Make in India: Placing ‘Industry 4.0’ in Context

With an increasingly globalised manufacturing environment, it is expected that Industry 4.0 must form a key part of the intellectual debate driving the “Make in India” initiative
 The Indian manufacturing landscape contributes around 16 per cent of India’s GDP each year and less than 2 per cent of the overall global manufacturing output. Furthermore, this sector employs around 58-60 million people which is just about 12 per cent of the overall working populace. With nearly 250 million people set to enter the workforce in the next 15 years, the Indian manufacturing scene is expected to undergo a massive revamp in terms of investment, infrastructure, and technology. Taking stock of the issue at hand, the Indian Government embarked on a strategic initiative to resurrect the declining manufacturing industry in the country.
Under the new “Make in India” initiative, the government has laid out new policy initiatives that aspire to expand the economy’s manufacturing footprint comprehensively. This includes focus on an extensive list of discrete industries for growth in the coming years. Some of the strategic goals of this new program include enhancing job opportunities, minimising imports, expanding exports and last, but not the least, creating a conducive environment for technological evolution.
However, Frost & Sullivan study reveals, if companies and value-chain participants appreciate the benefits of ‘Industry 4.0’ and adapt to the changes, then radical transformations in the competitive landscape can be expected. Industry 4.0 is a platform that enables the unification of information amongst participants in the entire value chain – from product inception to design, manufacturing, services, and even refurbishment.
Suppliers would have to reinvent their processes and other capabilities in order to sustain in the rapidly evolving market. There will be new and unorthodox companies with radically new business models making a foray into the industrial space.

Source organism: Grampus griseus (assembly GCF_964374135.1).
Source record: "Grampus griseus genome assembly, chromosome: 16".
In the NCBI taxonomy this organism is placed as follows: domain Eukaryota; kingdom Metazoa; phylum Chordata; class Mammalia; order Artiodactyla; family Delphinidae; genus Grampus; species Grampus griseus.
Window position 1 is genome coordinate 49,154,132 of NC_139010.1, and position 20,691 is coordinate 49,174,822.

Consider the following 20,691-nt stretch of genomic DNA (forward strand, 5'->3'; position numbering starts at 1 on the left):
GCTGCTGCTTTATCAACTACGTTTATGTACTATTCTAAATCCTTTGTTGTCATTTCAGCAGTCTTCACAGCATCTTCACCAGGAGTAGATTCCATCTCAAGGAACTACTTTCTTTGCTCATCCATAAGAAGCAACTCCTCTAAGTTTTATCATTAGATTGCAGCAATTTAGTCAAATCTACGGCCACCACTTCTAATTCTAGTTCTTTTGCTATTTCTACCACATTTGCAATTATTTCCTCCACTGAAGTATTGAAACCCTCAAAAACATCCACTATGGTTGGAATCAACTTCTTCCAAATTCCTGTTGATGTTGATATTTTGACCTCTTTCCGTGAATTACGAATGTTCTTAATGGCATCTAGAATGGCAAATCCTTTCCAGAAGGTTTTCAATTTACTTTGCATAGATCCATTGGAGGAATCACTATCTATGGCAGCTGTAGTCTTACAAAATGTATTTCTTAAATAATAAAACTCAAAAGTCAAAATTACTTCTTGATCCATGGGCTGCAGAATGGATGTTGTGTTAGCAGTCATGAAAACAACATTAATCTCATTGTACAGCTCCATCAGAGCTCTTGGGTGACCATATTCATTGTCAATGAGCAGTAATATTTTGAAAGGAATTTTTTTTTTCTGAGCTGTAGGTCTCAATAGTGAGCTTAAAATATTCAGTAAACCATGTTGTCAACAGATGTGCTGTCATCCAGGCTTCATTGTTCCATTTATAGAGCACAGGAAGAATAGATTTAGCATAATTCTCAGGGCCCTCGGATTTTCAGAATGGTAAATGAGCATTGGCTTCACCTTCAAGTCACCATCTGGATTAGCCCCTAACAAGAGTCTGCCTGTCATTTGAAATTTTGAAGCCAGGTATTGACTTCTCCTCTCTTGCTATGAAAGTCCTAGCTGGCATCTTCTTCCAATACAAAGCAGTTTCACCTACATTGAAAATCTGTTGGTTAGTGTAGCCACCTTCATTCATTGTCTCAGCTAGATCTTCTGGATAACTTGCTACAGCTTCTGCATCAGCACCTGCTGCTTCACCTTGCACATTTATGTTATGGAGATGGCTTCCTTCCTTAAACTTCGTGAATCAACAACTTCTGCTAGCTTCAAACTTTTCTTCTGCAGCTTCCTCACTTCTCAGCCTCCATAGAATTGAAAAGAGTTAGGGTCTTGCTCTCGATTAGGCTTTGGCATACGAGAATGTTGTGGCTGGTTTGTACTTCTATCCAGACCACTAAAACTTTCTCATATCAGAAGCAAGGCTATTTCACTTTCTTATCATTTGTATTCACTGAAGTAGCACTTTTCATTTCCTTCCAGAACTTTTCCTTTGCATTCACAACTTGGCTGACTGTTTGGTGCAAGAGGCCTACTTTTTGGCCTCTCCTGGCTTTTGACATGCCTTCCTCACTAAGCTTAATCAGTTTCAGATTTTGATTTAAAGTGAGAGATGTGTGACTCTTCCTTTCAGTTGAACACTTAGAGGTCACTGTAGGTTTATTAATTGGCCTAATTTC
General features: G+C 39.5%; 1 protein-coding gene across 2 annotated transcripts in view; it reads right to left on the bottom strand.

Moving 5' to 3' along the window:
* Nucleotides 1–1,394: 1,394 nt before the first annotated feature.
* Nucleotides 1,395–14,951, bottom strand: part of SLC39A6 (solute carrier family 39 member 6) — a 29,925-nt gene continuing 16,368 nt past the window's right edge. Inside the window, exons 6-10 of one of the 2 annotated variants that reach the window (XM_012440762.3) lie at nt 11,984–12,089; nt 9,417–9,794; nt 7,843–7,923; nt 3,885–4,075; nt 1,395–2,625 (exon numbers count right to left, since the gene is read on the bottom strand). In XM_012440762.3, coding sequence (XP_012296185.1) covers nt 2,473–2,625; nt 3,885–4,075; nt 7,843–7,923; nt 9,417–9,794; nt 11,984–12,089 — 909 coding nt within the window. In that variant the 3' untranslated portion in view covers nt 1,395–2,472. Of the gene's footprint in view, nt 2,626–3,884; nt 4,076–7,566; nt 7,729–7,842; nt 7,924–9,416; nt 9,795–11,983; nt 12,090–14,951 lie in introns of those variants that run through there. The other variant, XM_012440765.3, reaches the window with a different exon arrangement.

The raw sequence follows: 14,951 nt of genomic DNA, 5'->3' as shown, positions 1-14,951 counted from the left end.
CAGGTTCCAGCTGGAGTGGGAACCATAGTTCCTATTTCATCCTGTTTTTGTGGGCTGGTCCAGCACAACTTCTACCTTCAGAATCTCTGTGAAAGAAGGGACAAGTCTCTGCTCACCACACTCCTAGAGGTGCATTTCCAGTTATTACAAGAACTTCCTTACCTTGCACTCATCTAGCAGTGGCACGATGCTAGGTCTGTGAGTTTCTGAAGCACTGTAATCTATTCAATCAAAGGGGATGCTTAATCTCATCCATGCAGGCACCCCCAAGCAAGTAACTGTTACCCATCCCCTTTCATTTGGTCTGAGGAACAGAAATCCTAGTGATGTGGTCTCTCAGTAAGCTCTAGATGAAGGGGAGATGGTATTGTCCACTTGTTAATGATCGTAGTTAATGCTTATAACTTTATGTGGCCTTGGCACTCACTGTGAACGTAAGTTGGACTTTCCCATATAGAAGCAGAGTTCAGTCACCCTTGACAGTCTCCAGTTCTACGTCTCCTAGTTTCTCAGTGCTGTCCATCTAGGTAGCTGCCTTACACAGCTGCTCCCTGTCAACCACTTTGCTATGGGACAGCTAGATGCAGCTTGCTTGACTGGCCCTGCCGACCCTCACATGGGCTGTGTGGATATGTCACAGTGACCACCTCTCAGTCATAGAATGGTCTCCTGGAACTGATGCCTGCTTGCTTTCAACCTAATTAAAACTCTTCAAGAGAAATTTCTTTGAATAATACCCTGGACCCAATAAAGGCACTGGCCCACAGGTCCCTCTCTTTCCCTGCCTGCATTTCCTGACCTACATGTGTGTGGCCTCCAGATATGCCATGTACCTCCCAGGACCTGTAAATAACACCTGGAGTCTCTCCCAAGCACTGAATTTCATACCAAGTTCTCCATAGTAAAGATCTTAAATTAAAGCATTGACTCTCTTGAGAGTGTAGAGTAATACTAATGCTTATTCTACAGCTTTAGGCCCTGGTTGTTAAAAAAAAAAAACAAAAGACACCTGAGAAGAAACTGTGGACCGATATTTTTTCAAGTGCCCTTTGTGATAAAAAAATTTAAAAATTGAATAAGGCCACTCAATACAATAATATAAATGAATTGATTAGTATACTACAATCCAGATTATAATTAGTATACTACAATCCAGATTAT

This revolution would transform the manufacturing processes in sync with the speed of change in customer needs – which implies, making the production process flexible without taking excess time. The four functional pillars or the enablers of Industry 4.0 will be Big Data, Internet of Things, Internet of Services, and Integrated Industries which will converge into three main aspects, namely, Technology, Collaboration, and Processes. These three subsets effectively bring about various aspects of Industry 4.0, providing a basic framework to map suppliers, Original Equipment Manufacturers (OEMs), and production houses across these disparate functional facets.
Traditional industry boundaries are rapidly blurring owing to the nature of applications that may sprout up during the course of Industry 4.0. In such a cy­ber-physical world, the traditional suppliers may lose prominence and eventually move down as tier 2 companies. Unexpectedly, sensor manufacturers, ICT players, and even banking and financial institutions are poised to make their presence felt in the age of Industry 4.0. However, shrewd and tactical collaborations may allow the traditional industrial players to sustain and possibly offer cradle-to-grave solutions. This will be a utopian view with product offerings becoming a vital part of a larger eco system.
Muthukumar Viswanathan, Practice Director – Industrial Automation & Process Control and Measurement & Instrumentation, Frost & Sullivan notes, “Industry 4.0 is unique as for the first time in contemporary industrial history we have pre-conceived an industrial revolution. While it is interesting to note that the tenure of each revolution has been diminishing, it is more important for us to acknowledge the fact that the fourth version is likely to unravel much faster when compared to the previous ones.”

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